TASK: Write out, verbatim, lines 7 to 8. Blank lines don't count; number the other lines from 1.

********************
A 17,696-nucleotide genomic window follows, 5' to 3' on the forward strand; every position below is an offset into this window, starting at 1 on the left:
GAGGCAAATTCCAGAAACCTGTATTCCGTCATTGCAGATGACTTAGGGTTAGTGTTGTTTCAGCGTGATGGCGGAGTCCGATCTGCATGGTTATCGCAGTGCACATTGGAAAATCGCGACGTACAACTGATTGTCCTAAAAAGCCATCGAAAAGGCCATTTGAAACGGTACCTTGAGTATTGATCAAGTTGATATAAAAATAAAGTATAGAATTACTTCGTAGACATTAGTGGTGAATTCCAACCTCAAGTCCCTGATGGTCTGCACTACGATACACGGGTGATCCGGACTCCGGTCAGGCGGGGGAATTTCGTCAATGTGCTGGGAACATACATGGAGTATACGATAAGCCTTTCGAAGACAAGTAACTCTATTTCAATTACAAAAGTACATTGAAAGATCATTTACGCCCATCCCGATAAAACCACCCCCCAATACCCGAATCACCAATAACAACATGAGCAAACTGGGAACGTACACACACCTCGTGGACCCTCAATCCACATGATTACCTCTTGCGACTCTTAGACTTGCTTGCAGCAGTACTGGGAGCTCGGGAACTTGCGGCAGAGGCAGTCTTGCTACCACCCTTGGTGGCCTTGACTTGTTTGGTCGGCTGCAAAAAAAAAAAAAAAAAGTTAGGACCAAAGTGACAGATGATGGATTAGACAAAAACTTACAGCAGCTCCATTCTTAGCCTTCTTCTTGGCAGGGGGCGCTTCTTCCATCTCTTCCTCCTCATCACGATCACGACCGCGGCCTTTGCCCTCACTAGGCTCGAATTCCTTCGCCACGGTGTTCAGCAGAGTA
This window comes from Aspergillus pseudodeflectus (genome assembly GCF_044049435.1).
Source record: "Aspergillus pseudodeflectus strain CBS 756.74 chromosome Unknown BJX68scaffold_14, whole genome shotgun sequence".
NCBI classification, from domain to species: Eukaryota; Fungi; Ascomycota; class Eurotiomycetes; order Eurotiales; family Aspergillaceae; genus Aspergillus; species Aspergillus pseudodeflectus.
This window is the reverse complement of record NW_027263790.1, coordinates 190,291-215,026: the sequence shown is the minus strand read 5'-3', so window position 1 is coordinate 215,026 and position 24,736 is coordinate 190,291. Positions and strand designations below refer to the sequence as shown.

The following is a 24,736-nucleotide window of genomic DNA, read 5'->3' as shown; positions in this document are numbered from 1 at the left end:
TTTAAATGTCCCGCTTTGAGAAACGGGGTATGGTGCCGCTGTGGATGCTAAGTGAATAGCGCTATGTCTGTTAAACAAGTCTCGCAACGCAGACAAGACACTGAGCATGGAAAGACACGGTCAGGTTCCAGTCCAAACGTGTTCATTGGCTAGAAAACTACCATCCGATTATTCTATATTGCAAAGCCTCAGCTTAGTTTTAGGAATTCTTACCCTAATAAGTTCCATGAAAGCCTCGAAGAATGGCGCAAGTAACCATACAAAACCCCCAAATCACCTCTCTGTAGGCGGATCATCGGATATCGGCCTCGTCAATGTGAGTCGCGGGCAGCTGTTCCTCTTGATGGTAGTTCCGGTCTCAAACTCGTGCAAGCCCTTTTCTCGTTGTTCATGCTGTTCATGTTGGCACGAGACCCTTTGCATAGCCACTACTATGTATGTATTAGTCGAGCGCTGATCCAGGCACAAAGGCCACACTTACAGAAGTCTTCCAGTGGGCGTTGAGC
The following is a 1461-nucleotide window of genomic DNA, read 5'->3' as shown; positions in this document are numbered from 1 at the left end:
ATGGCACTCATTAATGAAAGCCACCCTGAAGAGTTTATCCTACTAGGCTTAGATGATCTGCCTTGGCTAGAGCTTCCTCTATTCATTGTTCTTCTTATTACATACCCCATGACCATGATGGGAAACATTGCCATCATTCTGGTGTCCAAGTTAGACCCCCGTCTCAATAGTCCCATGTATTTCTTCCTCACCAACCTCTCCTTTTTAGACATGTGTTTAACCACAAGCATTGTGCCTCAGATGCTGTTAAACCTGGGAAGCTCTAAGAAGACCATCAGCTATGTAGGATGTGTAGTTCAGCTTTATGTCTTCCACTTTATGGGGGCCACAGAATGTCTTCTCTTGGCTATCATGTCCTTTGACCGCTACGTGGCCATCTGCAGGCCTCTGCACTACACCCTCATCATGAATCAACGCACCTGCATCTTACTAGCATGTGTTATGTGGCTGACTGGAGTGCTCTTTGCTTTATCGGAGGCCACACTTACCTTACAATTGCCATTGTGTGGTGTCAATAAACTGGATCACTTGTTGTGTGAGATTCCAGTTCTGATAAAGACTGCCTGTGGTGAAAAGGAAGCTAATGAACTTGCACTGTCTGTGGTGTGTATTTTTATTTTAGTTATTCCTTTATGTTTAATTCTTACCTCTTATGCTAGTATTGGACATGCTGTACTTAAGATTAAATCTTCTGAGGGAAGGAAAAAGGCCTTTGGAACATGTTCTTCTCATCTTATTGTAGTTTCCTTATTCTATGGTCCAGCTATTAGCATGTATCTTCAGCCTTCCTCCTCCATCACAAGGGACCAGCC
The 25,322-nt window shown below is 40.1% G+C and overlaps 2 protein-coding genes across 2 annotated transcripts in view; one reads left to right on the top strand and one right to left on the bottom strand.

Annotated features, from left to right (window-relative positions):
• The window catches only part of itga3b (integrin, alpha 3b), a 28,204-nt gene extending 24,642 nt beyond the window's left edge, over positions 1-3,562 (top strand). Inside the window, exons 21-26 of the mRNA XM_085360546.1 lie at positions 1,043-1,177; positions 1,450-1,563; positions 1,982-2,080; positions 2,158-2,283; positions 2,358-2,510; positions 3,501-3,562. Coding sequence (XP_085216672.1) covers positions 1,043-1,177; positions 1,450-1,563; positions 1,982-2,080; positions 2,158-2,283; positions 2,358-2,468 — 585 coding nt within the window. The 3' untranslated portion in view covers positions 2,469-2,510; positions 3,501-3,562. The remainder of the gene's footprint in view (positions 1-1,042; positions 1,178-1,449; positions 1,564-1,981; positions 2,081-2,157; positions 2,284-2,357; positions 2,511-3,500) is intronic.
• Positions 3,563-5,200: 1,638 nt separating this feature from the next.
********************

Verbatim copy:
The following is a 24,736-nucleotide window of genomic DNA, read 5'->3' as shown; positions in this document are numbered from 1 at the left end:
TTTAAATGTCCCGCTTTGAGAAACGGGGTATGGTGCCGCTGTGGATGCTAAGTGAATAGCGCTATGTCTGTTAAACAAGTCTCGCAACGCAGACAAGACACTGAGCATGGAAAGACACGGTCAGGTTCCAGTCCAAACGTGTTCATTGGCTAGAAAACTACCATCCGATTATTCTATATTGCAAAGCCTCAGCTTAGTTTTAGGAATTCTTACCCTAATAAGTTCCATGAAAGCCTCGAAGAATGGCGCAAGTAACCATACAAAACCCCCAAATCACCTCTCTGTAGGCGGATCATCGGATATCGGCCTCGTCAATGTGAGTCGCGGGCAGCTGTTCCTCTTGATGGTAGTTCCGGTCTCAAACTCGTGCAAGCCCTTTTCTCGTTGTTCATGCTGTTCATGTTGGCACGAGACCCTTTGCATAGCCACTACTATGTATGTATTAGTCGAGCGCTGATCCAGGCACAAAGGCCACACTTACAGAAGTCTTCCAGTGGGCGTTGAGC